Looking at employees as interchangeable objects. There’s a reason we’re losing people working in retail as they want an employer who allows flexibility, shows concern for employees and offers fairer compensation. That means you’ll need to improve your recruiting for employees and reward those who exceed at the job.

The days of waiting for the perfect employee to walk through the doors who can work any-and-all hours and weekends while being passionate about helping customers, thirsty for knowledge, and willing to work for peanuts are over.

What needs to change is creating retail crews who know how to interact with a wary public, gain their trust, and be great employees. It is the time of being more human at an increasingly inhuman time.

There is no magic to this. It’s called being brilliant on the basics.

What hasn’t changed

The laws of business: what goes up eventually goes down.

We’re expecting an economic slowdown that will begin the first quarter as Covid spikes again but really gets going in April when parents realize their child tax credit is considered income and they have to pay more taxes, then grows mid-year as pent-up demand recedes.

That said, the Conference Board still predicts U.S. economic growth to be 3.5% in 2022 so don’t get caught up in the-sky-is-falling that the media is bound to pitch.

What are you going to do to prepare?

Are you still in chaos mode? You know, you don’t have time blah, blah, blah, you’re just so busy blah, blah, blah, you can’t find good help blah, blah, blah? All those are excuses to stay stuck.

Only you can stop it.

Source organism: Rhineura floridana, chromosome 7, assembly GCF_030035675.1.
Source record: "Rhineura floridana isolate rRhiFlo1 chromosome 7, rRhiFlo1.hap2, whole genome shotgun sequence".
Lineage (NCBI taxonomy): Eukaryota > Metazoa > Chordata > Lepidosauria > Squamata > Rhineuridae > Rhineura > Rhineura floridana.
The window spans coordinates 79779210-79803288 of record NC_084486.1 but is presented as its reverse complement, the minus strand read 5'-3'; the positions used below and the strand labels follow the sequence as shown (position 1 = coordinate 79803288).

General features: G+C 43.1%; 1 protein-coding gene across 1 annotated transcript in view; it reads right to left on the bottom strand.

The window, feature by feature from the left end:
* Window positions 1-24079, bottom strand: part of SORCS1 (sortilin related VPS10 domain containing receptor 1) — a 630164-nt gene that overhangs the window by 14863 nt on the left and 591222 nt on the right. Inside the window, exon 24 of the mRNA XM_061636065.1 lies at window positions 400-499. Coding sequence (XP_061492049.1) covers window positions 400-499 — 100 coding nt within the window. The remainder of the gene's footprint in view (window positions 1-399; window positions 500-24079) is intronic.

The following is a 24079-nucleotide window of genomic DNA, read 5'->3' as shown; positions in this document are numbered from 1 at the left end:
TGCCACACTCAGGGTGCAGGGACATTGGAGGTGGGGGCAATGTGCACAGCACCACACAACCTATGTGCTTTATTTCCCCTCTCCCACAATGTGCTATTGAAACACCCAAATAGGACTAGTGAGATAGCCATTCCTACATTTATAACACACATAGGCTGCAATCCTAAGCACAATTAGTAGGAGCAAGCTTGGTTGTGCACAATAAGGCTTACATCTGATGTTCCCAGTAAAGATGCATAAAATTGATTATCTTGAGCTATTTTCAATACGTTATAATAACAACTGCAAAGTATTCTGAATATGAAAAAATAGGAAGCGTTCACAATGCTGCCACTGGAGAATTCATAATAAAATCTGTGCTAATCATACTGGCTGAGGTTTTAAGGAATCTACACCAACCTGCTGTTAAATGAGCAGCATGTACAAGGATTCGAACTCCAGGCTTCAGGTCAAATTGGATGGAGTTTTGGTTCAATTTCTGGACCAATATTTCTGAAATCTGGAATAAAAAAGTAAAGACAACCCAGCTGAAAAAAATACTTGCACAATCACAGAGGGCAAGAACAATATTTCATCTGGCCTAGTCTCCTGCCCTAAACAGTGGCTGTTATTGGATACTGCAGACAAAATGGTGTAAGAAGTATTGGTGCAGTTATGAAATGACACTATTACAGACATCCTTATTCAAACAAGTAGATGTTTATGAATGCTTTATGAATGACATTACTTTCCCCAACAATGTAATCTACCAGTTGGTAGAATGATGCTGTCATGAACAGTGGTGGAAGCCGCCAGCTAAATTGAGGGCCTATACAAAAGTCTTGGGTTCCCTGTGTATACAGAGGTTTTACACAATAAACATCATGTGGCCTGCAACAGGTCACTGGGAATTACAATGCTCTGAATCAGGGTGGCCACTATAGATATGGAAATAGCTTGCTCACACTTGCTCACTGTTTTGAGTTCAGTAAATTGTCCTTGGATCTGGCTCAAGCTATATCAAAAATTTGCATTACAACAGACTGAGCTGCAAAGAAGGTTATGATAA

Setting a new direction for 2022…

Take responsibility for your own actions. Change your “I’m so busy” excuse into “I haven’t made time for that.” Change your “I don’t have time for that” into “I haven’t chosen to make time for that.”

It is a subtle difference but it is one that when you practice it, always reminds you this is a choice you are not making.

Otherwise, you’re lost in the chaos. And chaos mode doesn’t scale.

Every retailer I’ve talked to lately wants expects significant growth in 2022. But like all of us, doing the work creates fear and procrastination.

Don’t confuse procrastination with laziness. It’s not that you don’t want to work, it’s just that you don’t want those feelings of self-doubt, confusion, or frustration as you try new things. You might fail and that feels worse than looking forward to success.

Here’s the thing…

The work you’re avoiding isn’t because it is something you hate but really just something you fear. And the work that needs to be done is often what’s in your best interest.

Instead of looking for someone to pull you out of the river, you need to get upstream and find out why you’re falling in, to begin with.

There are two kinds of stores, two kinds of managers, and two kinds of retail companies: the ones that are going to make it and the ones that are not. Delta, Omicron, and the OMFG variant is next.

Covid is not going away; the only certainty is we're not returning to normal times. A lot of people had great holidays.

Don't pat yourself too much on the back because...pent-up demand will pass.

What should you be looking at right now in terms of retail management? What strategies will keep you growing and learning?

Ultimately, all we can do is stay focused on the future, not the past.

To be open to new things.

And with a smile on your face and a positive direction in your heart, be willing to set a new direction for 2022.

Past fear.

Past procrastination.

I hope you’ll join me.